How the Other Half Lives. Studies Among the Tenements of New York.

Jacob RIIS

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RIIS, Jacob. How the Other Half Lives. New York: Charles Scribner's Sons, 1890. Octavo, original blue cloth. Housed in a custom clamshell box.

First edition of this pioneering work by Riis—"the first photographer to use the power of the image as a tool for reform"—with over 45 illustrations, including 18 halftone photographic images and numerous line drawings, most based on photographs by Riis, in original non-pictorial cloth.

A Danish immigrant, Riis worked as a journalist for the New York Sun in the 1870s; within two decades he became "the first photographer to use the power of the image as a tool for reform" (McDarrah & McDarrah, 381). Expanded from his 1889 magazine article, Riis' How the Other Half Lives "shocked the nation, prompting the city to pass the first important legislation imposing health standards to make tenements more livable" (New York Times). The book's power derives from its "deeply felt—always picturesque, sometimes sentimental—vignettes of the lives of slum-dwellers… Riis, proud to be a reporter, felt no need to support his implied generalizations about tenement life with 'statistics,' or 'theory,' or 'sociology.' But he found, and relied on, a new kind of authority. A number of technical innovations in photography in the 1880s enabled Riis to take pictures in dark interiors and alleyways at night as well as in daylight. He did not claim to be an artist. His pictures were effective just because they were spontaneous and unsophisticated. Riis himself contentedly observed that his words, spoken or written, had made little impression until his 'negatives' came 'dripping from the dark-room… From them, there was no appeal.' Riis was thus a pioneer in the development of the documentary" (ANB).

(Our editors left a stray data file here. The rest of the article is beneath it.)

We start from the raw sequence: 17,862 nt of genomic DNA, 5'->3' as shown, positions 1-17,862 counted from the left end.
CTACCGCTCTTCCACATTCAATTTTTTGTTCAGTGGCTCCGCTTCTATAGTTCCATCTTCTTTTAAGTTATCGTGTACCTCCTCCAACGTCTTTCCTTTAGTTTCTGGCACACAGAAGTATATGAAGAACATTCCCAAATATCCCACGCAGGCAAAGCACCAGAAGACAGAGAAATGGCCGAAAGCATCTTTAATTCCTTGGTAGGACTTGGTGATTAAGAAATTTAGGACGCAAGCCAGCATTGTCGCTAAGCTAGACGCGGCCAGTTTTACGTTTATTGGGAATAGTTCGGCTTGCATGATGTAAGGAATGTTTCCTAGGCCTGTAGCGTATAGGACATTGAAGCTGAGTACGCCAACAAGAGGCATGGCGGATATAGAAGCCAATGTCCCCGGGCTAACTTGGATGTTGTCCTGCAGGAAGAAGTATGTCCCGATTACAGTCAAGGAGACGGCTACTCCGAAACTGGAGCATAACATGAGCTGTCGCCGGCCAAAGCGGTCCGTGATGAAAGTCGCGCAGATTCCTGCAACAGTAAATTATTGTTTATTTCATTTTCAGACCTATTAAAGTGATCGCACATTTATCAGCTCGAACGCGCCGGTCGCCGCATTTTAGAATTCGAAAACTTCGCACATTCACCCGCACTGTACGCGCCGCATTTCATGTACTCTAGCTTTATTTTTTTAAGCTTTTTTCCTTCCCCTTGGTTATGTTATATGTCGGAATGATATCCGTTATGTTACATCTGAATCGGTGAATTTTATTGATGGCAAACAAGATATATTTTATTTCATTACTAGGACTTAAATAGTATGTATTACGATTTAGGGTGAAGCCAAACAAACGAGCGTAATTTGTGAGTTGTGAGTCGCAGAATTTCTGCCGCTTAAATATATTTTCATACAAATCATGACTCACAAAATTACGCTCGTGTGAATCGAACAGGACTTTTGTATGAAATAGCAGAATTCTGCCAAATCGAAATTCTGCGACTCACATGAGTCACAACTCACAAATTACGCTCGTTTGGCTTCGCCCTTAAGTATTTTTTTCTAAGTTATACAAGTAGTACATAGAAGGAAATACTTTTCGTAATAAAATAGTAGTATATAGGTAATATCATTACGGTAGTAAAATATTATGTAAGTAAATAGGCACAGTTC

"One of the most important photobooks ever published, How the Other Half Lives represents the first extensive use of halftone photographic reproductions in a book… it is the beginning, not of a photographic genre, but a photographic attitude, an ethos—humanist documentary photography—in which the photographic social document is employed to bear critical witness to what is going on in the world" (Parr & Badger I: 53). How the Other Half Lives "has rightly taken a central place among works on the history of photography" (Pinney & Peterson, Photography's Other Histories, 1). First edition with "1890" on both title page and copyright page; "Trow's Printing and Bookbinding Company New York" on copyright page. With frontispiece; without dust jacket as issued. Also found in half blue cloth and pictorial paper boards, no priority established. See Open Book, 46.

Interior very fresh with mild toning to frontispiece and title page offset from original tissue, expert strengthening to front hinge with original front pastedown laid down. A handsome near-fine copy.

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